London, 23 July 2014
Thailand: Ongoing fears for safety of writers.
Since the May 2014 coup, writers, academics and activists in Thailand are increasingly at risk of attack and imprisonment solely for the peaceful expression of their opinions, PEN International said today, highlighting the case of writer, human rights defender Thanapol Eawsakul, who was arrested for the second time on 5 July 2014 and held for four days.
Eawsakul, editor of the journal Fa Diew Kan (Same Sky), was held by the National Council for Peace and Order (NCPO) for "attitude adjustment" over his social media postings. He was released without charge on 9 July 2014, but remains under close surveillance and risk of re-arrest.
The arrest of peaceful protestors, formal and informal summons of dissidents, arbitrary arrest and detention for "attitude adjustment," and widespread surveillance have become a common feature of social and political life in Thailand since the coup, and the NCPO has explicitly targeted dissident thinkers, academics, human rights defenders, journalists, and artists.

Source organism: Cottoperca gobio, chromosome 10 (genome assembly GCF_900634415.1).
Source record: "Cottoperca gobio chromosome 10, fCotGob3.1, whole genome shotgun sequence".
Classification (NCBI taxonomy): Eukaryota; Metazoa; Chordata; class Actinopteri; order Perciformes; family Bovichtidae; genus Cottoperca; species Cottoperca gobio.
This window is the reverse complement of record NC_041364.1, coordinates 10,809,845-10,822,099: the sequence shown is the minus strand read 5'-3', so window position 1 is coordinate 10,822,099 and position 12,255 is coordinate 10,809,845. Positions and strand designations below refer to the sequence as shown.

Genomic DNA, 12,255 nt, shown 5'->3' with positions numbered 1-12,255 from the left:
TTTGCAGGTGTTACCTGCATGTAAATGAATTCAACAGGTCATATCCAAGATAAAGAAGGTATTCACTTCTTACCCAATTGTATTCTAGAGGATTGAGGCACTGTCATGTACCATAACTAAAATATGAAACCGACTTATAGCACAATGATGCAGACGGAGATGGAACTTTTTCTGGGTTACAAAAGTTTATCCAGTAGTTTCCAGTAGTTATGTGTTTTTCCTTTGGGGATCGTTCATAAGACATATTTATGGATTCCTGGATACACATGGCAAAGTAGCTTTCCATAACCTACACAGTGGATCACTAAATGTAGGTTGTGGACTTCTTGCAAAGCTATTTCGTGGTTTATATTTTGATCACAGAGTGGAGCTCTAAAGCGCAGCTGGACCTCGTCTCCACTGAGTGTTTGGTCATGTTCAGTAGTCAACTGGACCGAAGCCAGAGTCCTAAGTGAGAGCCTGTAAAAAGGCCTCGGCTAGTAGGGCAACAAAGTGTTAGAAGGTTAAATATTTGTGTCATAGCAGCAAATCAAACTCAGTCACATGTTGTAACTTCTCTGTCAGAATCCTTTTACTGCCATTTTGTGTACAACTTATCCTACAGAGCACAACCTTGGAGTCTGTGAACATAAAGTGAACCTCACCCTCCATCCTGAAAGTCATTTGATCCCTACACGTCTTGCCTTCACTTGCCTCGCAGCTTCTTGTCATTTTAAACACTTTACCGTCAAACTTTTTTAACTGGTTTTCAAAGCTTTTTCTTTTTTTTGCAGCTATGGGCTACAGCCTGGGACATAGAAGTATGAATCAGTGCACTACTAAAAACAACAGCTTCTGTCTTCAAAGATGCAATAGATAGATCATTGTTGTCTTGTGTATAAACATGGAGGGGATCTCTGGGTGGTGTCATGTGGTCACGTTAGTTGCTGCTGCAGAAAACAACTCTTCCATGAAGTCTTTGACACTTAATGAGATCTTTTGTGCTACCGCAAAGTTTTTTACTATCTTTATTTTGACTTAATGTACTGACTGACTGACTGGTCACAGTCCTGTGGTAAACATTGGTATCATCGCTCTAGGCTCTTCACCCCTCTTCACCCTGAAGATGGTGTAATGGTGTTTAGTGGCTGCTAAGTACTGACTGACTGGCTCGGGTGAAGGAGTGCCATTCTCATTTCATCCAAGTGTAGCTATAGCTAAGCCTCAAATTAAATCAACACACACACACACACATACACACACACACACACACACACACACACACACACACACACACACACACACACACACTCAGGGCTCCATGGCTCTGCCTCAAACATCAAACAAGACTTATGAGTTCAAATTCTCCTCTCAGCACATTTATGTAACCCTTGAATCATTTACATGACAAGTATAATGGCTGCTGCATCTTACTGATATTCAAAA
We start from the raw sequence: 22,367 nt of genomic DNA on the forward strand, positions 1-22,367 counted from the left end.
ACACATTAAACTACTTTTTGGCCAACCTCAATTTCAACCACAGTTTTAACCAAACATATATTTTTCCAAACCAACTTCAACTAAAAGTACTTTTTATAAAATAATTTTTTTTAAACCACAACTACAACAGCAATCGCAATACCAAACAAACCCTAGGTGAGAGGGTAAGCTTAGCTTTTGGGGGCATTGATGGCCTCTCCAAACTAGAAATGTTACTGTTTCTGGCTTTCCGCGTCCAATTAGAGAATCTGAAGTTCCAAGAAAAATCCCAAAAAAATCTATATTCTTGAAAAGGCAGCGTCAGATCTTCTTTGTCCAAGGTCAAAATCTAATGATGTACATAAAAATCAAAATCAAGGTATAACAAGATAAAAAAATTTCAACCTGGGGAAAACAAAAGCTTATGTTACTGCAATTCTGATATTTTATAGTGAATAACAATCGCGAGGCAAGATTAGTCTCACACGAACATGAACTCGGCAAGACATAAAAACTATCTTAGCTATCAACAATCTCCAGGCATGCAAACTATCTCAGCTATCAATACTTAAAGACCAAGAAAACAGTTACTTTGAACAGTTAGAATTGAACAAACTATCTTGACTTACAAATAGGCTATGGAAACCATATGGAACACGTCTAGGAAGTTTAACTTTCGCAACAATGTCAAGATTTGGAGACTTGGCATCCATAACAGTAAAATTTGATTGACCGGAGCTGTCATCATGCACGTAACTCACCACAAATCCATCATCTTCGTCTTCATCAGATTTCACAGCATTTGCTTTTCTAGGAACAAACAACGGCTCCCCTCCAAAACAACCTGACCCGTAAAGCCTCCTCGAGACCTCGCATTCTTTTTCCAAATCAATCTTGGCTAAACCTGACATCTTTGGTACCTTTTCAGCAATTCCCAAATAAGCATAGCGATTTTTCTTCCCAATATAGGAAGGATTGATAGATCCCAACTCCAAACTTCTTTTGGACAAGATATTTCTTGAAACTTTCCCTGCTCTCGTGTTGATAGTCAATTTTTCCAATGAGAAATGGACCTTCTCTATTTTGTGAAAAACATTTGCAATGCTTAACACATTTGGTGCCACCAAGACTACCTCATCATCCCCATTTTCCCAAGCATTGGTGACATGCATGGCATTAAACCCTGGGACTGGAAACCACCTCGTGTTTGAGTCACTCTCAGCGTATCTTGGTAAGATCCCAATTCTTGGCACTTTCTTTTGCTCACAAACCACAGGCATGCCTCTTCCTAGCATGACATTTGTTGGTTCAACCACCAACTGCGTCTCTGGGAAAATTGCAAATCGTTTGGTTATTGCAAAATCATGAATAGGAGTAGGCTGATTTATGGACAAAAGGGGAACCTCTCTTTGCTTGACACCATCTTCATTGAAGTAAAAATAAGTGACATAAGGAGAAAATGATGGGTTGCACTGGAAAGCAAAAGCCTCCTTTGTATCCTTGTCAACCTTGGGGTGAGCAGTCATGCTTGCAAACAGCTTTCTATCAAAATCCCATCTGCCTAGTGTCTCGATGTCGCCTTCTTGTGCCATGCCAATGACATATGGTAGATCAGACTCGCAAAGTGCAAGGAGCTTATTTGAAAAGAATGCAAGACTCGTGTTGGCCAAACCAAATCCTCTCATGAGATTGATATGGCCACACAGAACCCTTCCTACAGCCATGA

“Democracy and freedom of expression are at grave risk in Thailand,” said Marian Botsford Fraser, Chair of PEN International’s Writers in Prison Committee. “In its ugly escalation of harassment, arbitrary arrests and widespread surveillance, the military junta signals increasing intolerance of criticism by journalists, academics, artists, indeed all citizens.”
PEN International is calling on the Thai authorities to release any writers currently held solely for the peaceful exercise of their right to freedom of expression, and to stop harassing others like Thanapol Eawsakul.
Thanapol Eawsakul is a prominent editor, writer, and human rights defender who is known for his work to create space for the voices of those marginalized and repressed in Thai society. According to sources close to the case, he and his magazine Fa Diew Kan have made a significant contribution to the climate for freedom of expression in Thailand over the past ten years.
This is the second time that Eawsakul has been arrested since the coup. He was first arrested during a peaceful protest one day after the coup, on 23 May 2014, and detained for seven days. Like all others released from detention by the NCPO, Thanapol was compelled to sign a statement agreeing to a number of conditions, including that he would not exercise his fundamental human rights to free expression or assembly, or leave country without permission of the junta. Thanapol’s account of his first period of detention can be read in English translation here.